- Anthony Borders
The 1988 LP Dark Horse Dreams, for example, is a cherished piece of my own record collection, and I know a great many Colorado Springs musicians and music fans feel the same way. Aside from holding some pretty outstanding tracks from The Autono, The Bo’l Weevils, Rich Mouser and many other standout acts, the compilation will always be a window on the sound and character of local rock in the late ’80s.
Despite everything “staying on the internet forever” in the digital age (usually in the worst possible sense, of course), media can often seem even more ephemeral, so locally sourced compilations not only catalog music that deserves to be heard, but also fulfill a greater need as artistic artifacts of their times. And not in the sense of those K-tel disco samplers that are now probably used most often as Frisbees.
In that spirit, the Black Sheep is a great place to be this Thursday, Feb. 21, when attendees can celebrate the release of CO Local’s second annual compilation of independent music from the Colorado Front Range. This is CO Local, Vol. 2, featuring 13 original, unreleased tracks from a variety of artists, from Sonic Vomit and ULTRAVIOLET to BullHead*ded and Abriel Peralta, all presented in a rather distinctive thematic format — CO Local’s Schylar Woods and Ely Pierce being captured by the “thrash zombies” of Night of the Living Shred. A “concept compilation,” if you will.
The night will feature live performances from compilation artists Ourfather, False Report, BullHead*ded, Oh, Whale and Night of the Living Shred, and attendees will receive a free copy of the album until they run out.
Night of the Living Shred, incidentally, have a busy week ahead of them, as you can catch them again at the Black Sheep the following night, Feb. 22, in support of The Sleights, who are set to celebrate their own album release.
Something Wasted This Way Comes, The Sleights’ first 12-inch vinyl effort and first release since signing with the Dayton, Ohio-based Rad Girlfriend Records, is a fantastic listen from start to finish, full of high-octane punk energy and indelible pop hooks. Of course, if their songwriting and performance are this irresistible on the record, that’s sure to translate to a killer live show. The night will also feature performances from Salt of Sanguine and Albuquerque’s Subtle Knife.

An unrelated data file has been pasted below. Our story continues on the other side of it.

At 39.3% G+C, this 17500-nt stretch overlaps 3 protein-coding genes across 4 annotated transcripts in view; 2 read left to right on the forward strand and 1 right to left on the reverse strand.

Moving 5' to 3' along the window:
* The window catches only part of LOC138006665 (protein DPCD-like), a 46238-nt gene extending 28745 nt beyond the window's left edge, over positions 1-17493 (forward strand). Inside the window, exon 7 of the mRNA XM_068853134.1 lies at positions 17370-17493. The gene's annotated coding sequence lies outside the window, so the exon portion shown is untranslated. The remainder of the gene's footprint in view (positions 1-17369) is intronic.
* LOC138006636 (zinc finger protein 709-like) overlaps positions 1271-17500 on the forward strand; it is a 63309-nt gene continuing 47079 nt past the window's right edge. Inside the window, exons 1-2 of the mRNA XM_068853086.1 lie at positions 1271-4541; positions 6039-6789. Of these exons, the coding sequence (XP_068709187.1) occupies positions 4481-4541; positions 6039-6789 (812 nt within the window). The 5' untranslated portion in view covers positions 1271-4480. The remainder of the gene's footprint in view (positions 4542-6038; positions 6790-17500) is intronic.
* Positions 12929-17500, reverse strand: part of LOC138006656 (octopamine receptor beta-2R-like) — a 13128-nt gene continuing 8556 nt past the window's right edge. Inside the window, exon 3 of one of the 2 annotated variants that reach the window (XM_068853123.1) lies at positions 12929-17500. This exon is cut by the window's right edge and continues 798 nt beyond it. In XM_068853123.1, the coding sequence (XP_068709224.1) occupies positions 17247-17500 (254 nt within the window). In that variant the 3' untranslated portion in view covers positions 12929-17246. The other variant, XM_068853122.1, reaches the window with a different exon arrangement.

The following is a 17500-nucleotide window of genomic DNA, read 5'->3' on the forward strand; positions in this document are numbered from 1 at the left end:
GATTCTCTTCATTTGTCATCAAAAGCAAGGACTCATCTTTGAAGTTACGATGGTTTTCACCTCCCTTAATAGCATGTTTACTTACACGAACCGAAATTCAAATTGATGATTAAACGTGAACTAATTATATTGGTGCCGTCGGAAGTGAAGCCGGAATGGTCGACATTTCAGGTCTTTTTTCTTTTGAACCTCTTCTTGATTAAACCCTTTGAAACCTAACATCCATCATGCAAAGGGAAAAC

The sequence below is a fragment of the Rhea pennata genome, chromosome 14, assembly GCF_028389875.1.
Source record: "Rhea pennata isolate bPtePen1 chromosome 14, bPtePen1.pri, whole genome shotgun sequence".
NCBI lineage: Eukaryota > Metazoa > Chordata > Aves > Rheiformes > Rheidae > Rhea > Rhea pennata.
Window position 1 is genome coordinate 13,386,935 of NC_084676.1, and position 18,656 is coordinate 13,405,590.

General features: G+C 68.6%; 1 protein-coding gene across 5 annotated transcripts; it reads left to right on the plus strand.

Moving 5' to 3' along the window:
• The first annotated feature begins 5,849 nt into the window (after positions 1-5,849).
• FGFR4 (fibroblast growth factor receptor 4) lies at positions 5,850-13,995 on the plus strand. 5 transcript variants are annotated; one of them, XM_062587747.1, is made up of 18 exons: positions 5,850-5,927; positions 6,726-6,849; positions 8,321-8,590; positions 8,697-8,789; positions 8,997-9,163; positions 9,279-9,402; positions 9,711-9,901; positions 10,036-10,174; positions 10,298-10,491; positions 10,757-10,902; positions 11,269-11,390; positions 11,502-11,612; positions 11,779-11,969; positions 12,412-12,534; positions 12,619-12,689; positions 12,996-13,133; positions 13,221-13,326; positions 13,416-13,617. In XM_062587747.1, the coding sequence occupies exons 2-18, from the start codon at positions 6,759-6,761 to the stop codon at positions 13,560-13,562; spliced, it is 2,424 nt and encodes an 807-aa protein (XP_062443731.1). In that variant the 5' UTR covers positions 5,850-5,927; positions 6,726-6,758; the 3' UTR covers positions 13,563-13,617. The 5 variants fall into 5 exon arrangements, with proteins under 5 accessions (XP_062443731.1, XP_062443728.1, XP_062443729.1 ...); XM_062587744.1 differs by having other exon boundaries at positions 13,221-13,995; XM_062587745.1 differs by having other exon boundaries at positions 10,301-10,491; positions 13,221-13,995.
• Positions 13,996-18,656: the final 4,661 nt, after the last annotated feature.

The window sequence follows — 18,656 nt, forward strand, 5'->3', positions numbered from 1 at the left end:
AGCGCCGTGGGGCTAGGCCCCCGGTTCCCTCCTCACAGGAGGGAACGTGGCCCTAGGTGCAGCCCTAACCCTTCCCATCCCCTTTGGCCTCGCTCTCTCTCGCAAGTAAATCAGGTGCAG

Finally, Stargazers Theatre will pay homage to another era of Colorado Springs music and history. Friday, Feb. 22, will see The Hazel Miller Band and poet Ashley Cornelius take the stage to celebrate the legacy of civic activist and philanthropist Fannie Mae Duncan.
The daughter of Oklahoma sharecroppers, Duncan moved with her family to Colorado Springs in 1933 and opened the local night spot the Cotton Club in the 1950s. The venue not only brought jazz legends such as Duke Ellington, Billie Holiday, Count Basie and Etta James to Colorado Springs, but even more significantly the Cotton Club was a beacon of peaceful integration and inclusiveness. As the permanent sign in the window said — “Everybody Welcome” — Duncan was dedicated to serving clientele regardless of their ethnicity, employing a multiethnic staff and becoming a local institution. In addition, Duncan purchased a 42-room mansion to provide accommodations for visiting African-American musicians and dignitaries, who would otherwise have suffered at the hands of the city’s racially restrictive hotel policies. Duncan’s efforts were praised by civil rights activist Medgar Evers, one of her guests.
While the original Cotton Club was lost to, ahem, “urban renewal,” the spirit of the place and its historical and moral importance will be honored on the Stargazers stage for the night. The event is organized by the Pikes Peak Diversity Council, and a portion of the night’s proceeds will help fund the downtown statue of Fannie Mae Duncan, sculpted by Fort Collins-based artist Lori Kiplinger Pandy and expected to be installed later this year.
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